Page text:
Friday, April 3rd. It’s been a heck of a week. New York is the hotspot for COVID-19 in the United States and I work for a national public health non-profit headquartered just outside Queens on New York’s Long Island. I moved to New York in 1996, having been born and bred in South Glamorgan. My early years in New York were e-commerce-focused, but since 2001 I’ve worked in health care quality, designing many of the country’s public health care quality reports.
My work is health informatics; I connect data from the sprawling, independent American health sector to state and national health agencies. The team I oversee includes epidemiologists, data scientists, software developers and cloud computing engineers. We create health reporting programs, analytic dashboards, mobile apps for clinical decision support and quality improvement, and various nuts and bolts that help the American health care system keep ticking.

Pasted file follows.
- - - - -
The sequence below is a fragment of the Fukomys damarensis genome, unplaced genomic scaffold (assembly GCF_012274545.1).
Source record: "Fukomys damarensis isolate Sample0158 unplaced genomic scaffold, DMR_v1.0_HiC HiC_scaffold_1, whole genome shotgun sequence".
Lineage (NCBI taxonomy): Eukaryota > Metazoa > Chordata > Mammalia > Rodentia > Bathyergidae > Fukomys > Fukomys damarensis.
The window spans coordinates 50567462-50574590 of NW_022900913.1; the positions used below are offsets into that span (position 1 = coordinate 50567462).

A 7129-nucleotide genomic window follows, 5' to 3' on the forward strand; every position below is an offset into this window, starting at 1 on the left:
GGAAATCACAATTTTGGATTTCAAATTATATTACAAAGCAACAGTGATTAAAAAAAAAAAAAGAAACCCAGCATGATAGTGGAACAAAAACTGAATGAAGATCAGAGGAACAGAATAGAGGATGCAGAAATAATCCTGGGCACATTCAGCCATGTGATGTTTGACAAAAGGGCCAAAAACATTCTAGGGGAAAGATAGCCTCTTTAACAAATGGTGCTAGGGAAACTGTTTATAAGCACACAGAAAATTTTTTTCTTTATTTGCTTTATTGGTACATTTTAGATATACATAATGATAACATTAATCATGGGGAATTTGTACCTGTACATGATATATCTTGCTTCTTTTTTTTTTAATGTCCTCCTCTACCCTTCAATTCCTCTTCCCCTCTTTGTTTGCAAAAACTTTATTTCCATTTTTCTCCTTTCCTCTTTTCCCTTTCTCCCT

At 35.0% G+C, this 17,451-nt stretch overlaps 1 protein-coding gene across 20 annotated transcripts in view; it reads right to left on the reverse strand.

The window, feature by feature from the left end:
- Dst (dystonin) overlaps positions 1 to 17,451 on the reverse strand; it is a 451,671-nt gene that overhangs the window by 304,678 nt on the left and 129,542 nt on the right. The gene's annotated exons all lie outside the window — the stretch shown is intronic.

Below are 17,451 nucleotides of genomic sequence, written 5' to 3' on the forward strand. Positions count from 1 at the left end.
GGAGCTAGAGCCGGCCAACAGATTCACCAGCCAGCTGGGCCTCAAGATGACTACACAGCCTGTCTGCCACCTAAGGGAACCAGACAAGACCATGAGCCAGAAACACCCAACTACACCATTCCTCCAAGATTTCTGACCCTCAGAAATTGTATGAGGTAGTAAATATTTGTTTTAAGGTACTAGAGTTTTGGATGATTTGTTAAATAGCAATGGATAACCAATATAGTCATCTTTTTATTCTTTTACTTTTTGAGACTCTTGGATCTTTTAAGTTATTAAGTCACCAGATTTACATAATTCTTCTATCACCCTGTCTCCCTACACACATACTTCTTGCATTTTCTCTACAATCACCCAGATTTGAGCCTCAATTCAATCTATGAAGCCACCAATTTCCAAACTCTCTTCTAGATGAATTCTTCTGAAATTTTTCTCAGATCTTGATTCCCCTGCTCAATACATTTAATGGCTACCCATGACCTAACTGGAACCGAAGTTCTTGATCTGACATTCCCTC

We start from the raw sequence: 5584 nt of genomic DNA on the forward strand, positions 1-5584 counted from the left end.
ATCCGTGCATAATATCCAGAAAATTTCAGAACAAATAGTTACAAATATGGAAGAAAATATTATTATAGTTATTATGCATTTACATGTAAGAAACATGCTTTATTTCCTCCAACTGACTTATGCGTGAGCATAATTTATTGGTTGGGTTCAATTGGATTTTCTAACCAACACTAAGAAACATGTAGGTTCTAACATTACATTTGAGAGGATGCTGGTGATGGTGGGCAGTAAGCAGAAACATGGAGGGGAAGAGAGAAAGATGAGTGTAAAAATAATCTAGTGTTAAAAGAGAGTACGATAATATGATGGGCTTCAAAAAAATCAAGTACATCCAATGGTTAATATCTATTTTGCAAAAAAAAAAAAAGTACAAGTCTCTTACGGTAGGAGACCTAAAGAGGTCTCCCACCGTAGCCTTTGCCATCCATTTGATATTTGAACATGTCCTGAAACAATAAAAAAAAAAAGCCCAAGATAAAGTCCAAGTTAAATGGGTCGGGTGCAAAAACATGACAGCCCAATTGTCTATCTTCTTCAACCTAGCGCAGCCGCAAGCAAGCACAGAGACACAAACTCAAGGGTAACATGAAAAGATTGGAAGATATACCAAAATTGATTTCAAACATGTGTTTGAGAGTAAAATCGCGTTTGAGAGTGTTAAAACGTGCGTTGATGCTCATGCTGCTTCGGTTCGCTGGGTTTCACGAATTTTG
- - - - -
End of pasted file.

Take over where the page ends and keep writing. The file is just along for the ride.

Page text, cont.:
Despite the onslaught of the novel coronavirus the regular work has not slowed, but in addition we’ve been scrambling to respond to the general lockdown by getting our staff kitted out to work from home as well as respond to increasing requests for help from state and federal agencies who are in need of just about everything. Working from home isn’t so easy when you have to connect all those staff back into highly secured health data warehouses, usually not even considered let alone allowed from home offices and unknown devices.
Today I’m trying to source two dozen webcams so the team can huddle to discuss the data, but the cameras are either not available or hugely overpriced. At the same time I’m researching and documenting each state’s Board of Pharmacy to see who has issued what guidelines or restrictions for off-label prescribing to combat COVID-19. Executive orders are pronounced on Monday, altered on Tuesday, rescinded on Wednesday. Things are happening fast.